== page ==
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CHEM1061 deals with a range of fundamental concepts that can be used to explain various phenomena in chemistry, biology and material science. It enables students to develop further their knowledge of Chemistry and probes a diverse range of molecules and their reactions, focusing on applications such as drug development, functional materials, environmental chemistry, and renewable energies.

A key part of chemistry is understanding the speed of chemical reactions, a concept that underpins much of the material that is taught later in the course. The course introduces modern structure determination methods and the concepts of stereochemistry, which are important in understanding the shape and structure of chemicals.  The next section of the course provides a thorough introduction to modern inorganic chemistry and use of the periodic table as a powerful predictive tool.  Important foci are the chemistries of main-group and transition metals.  Transition metal compounds, d-element electron configuration, new metal bonding theories and the key reaction mechanisms exhibited by transition metal chemistry are discussed.  The final section of the course deals with the chemistry of carbon-containing compounds and provides a thorough introduction to the field by emphasising the reaction mechanisms that provide insight into how reactions of these molecules proceed.  Students are introduced to a range of chemistry that enables the preparation of new molecules starting from readily available materials. The course concludes with a summary of how these concepts are applicable to the chemistry of amino acids, peptides and proteins.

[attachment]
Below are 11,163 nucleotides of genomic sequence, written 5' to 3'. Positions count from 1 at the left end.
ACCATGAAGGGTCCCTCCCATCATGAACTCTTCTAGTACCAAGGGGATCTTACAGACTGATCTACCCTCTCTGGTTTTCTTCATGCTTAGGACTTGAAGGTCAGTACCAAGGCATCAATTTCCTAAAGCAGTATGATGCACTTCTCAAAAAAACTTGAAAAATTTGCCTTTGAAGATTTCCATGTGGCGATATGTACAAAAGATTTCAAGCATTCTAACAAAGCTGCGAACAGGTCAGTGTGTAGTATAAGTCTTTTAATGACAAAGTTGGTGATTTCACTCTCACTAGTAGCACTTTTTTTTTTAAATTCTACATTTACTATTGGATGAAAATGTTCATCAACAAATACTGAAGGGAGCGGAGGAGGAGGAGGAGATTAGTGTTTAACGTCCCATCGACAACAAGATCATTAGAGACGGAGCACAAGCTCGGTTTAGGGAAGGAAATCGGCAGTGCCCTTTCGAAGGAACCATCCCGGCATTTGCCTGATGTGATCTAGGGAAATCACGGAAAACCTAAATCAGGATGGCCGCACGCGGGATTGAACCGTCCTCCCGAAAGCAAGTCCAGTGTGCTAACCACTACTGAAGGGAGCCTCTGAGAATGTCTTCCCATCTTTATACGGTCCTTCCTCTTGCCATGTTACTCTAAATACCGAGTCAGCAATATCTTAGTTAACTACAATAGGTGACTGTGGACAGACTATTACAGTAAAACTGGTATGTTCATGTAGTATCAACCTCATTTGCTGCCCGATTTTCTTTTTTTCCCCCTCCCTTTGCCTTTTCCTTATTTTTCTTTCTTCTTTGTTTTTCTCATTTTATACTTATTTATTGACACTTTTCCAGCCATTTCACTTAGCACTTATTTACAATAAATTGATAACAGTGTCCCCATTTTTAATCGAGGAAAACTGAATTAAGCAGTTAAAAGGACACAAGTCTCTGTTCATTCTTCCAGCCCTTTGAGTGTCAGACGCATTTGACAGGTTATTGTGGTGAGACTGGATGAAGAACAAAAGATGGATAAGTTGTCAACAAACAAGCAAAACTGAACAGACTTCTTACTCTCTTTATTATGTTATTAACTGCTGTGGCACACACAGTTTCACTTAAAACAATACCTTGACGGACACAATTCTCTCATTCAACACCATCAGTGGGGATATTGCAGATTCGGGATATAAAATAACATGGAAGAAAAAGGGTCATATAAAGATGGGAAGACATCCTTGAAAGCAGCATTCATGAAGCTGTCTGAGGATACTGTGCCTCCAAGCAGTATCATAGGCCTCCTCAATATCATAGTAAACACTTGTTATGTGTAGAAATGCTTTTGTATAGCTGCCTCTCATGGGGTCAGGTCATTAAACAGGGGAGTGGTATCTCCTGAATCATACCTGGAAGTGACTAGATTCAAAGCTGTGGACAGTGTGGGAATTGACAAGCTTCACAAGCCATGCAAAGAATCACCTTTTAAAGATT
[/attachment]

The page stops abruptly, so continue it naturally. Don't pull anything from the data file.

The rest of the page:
The lecture material is the same as for CHEM1041, but there are specific tutorial and lab classes for CHEM1061.

Study Level


Offering Terms

Term 2



Indicative contact hours


Conditions for Enrolment

Prerequisite: Enrolment in the Bachelor of Medicinal Chemistry (3992 or 3999) program and completion of either CHEM1051 or CHEM1031 or CHEM1011 with a credit or above.

Course Outline

To access course outline, please visit:


Pre-2019 Handbook Editions

Access past handbook editions (2018 and prior)

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